Fribourg’s 116-year-old funicular is powered by waste water. The smelly transport sparks curiosity among tourists and pride among ecologically-minded locals.
A light fog veils the old town of Fribourg. It’s 8.45am and at the upper station of the Fribourg Funicular, which links the town centre to the lower town, the first of the day’s passengers are arriving. They chat with the driver before taking their places in Cabin 1 for the quick but picturesque trip to the lower town.
Entirely renovated in 2014, the green retro machine is a source of fierce pride for the locals of Fribourg. It is unique in Europe according to the Fribourg tourism website. “It is actually one of the last ones to run on waste water from the town, which is used thanks to a system of counter weights.”
The funicular was first put into service by the Cardinal Brasserie in 1899. The business, which no longer exists, thought up the idea of the funicular to help the workers who lived in the lower village at the time.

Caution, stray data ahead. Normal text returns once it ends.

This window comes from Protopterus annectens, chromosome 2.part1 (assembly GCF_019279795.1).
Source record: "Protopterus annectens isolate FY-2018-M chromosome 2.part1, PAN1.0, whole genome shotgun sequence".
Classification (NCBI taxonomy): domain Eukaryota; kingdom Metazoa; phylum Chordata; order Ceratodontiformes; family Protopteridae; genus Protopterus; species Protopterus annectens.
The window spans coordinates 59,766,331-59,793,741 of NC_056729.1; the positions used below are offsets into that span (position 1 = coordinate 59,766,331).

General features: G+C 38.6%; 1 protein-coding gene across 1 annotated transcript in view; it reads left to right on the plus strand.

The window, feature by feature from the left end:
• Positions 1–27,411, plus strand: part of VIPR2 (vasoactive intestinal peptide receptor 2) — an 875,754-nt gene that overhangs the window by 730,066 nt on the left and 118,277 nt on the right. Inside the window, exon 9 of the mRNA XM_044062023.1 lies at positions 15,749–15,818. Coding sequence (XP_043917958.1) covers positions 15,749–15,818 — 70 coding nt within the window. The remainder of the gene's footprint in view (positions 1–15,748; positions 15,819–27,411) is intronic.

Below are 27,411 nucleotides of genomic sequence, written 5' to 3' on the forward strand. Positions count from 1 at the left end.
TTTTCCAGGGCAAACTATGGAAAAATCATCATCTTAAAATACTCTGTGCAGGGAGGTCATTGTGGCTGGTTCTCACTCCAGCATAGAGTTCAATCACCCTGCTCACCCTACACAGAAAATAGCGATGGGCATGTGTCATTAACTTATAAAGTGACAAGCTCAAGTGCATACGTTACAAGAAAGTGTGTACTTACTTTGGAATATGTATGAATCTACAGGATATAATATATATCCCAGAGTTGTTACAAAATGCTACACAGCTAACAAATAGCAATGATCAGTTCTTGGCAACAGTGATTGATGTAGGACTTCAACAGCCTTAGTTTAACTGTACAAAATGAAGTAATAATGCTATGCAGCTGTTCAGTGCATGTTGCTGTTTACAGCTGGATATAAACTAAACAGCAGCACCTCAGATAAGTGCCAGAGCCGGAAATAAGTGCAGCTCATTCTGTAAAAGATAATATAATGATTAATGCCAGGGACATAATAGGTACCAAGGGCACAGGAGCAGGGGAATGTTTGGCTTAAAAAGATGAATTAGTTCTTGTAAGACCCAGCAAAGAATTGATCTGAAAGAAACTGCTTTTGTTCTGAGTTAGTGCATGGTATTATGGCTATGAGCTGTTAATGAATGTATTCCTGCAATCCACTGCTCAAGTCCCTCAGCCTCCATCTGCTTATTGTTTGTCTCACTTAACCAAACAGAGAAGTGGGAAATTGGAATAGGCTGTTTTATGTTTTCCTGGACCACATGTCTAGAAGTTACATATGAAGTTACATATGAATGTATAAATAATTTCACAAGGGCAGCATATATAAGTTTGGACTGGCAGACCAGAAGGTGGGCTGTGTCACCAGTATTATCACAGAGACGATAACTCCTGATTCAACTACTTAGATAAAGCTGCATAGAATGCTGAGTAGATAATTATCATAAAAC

Initially shy, driver Laurent Verdon soon warms to his subject as he talks about his work. Verdon has been driving the funicular since 2004 and recounts his experiences over 11 years with passion, kindness and humour.
A person only needs three days of training to drive the funicular. Experience and a set of strong arms are key to driving and applying the breaks on the old machine.
The atmosphere is jolly, and cordial, friendly chat with the passengers comes naturally. Verdon sells the tickets, carries prams, assists those in wheelchairs to the elevator, waves to the driver in the opposite wagon, all with a smile.
Photos by Ester Unterfinger, text and sound by Islah Bakhat.